Below is a letter from the Chief Constable of Dorset
Police Mr Martin Baker and Chairman of the Dorset Police Authority
Mr Michael Taylor. The letter is an update to the residents of
Dorset on the progress of the Force’s continuous improvement
programme aimed at ensuring that the public come first while
operating in a significantly reduced funding
This is the latest in our series of
Stakeholder updates, which are issued after each meeting of the
full Dorset Police Authority, the most recent of which was held on
28 June 2012. In this letter we are taking the opportunity to
update you on the operational performance of the Force, our current
financial position and the action being taken to match operational
priorities with a reducing level of resources.
The Home Secretary’s primary indicator
of policing success is crime reduction and at the end of 2011/12
total recorded crime in Dorset was at a 14-year low. In the first
quarter of 2012/13 this reduction has accelerated, with crime down
a further 14% on the same period last year. This equates to
approximately 1,500 fewer crimes.
Our community can be confident in this
performance not least because a recent inspection by
HM Inspectorate of
Constabulary (HMIC) found that Dorset Police achieves “excellent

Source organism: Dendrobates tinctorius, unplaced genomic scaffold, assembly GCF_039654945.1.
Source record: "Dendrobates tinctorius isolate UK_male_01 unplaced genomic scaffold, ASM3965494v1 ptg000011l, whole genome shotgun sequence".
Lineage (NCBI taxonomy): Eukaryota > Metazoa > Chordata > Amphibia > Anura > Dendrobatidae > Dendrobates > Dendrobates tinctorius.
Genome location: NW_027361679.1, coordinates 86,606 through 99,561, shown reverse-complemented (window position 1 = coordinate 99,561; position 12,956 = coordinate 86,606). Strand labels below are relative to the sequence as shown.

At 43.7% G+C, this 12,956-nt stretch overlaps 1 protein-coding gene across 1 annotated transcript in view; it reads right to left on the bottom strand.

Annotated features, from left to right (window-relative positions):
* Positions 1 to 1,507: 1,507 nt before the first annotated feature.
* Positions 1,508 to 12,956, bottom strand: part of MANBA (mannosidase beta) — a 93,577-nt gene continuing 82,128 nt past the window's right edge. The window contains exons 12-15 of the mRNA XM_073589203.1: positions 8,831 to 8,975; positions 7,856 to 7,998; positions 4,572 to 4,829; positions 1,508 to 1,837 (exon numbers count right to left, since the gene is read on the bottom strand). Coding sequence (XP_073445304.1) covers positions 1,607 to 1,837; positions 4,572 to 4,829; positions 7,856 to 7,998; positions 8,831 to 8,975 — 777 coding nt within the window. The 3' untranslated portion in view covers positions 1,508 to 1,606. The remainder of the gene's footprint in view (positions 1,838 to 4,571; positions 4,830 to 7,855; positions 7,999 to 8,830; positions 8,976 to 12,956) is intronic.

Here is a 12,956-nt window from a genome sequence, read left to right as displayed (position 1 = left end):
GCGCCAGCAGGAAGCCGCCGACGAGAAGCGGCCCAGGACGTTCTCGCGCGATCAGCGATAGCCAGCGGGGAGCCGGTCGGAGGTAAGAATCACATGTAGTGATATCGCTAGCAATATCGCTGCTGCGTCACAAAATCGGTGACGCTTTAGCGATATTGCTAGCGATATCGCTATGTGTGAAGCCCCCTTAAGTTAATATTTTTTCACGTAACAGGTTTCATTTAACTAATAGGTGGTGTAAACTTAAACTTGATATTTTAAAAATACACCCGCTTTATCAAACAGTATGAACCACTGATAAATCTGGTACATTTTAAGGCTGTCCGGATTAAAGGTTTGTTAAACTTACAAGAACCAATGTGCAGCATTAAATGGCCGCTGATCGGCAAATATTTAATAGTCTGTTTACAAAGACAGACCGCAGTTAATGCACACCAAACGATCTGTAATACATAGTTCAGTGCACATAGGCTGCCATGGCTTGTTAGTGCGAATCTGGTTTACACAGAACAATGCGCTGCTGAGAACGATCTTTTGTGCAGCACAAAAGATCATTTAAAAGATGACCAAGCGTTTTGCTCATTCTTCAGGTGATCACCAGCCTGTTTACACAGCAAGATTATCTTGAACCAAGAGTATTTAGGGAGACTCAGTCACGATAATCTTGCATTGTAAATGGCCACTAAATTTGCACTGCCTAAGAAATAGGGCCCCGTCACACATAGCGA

compliance with the National Crime Recording Standards and Home
Office Counting Rules and that gives a high level of confidence in
Dorset’s crime statistics”.
In the year to the end of March 2012
the annual incident count for anti-social behaviour stood at
38,373, a reduction of 21.3% since 2007/08. As with recorded crime,
the numbers of reported incidents of anti-social behaviour have
continued to fall in the current year compared to last, with a
further reduction of approximately 20% (1,900 incidents).
The Force is currently registering its
highest ever public rating for doing a good or excellent job. This
measure is showing a 10 percentage point increase since 2006.
Confidence in Dorset Police as measured from a random sample of
over 4,000 members of the resident public has also improved
significantly, from 70% to 77% in the last year
'One Team' update
The first phase of the Force’s One
Team change programme concluded with the introduction of a ‘direct
delivery’ method of managing intelligence, investigations and
public protection, rationalising the provision of these
The Force concluded the current phase
of the programme prior to the Olympic and Paralympic Games and will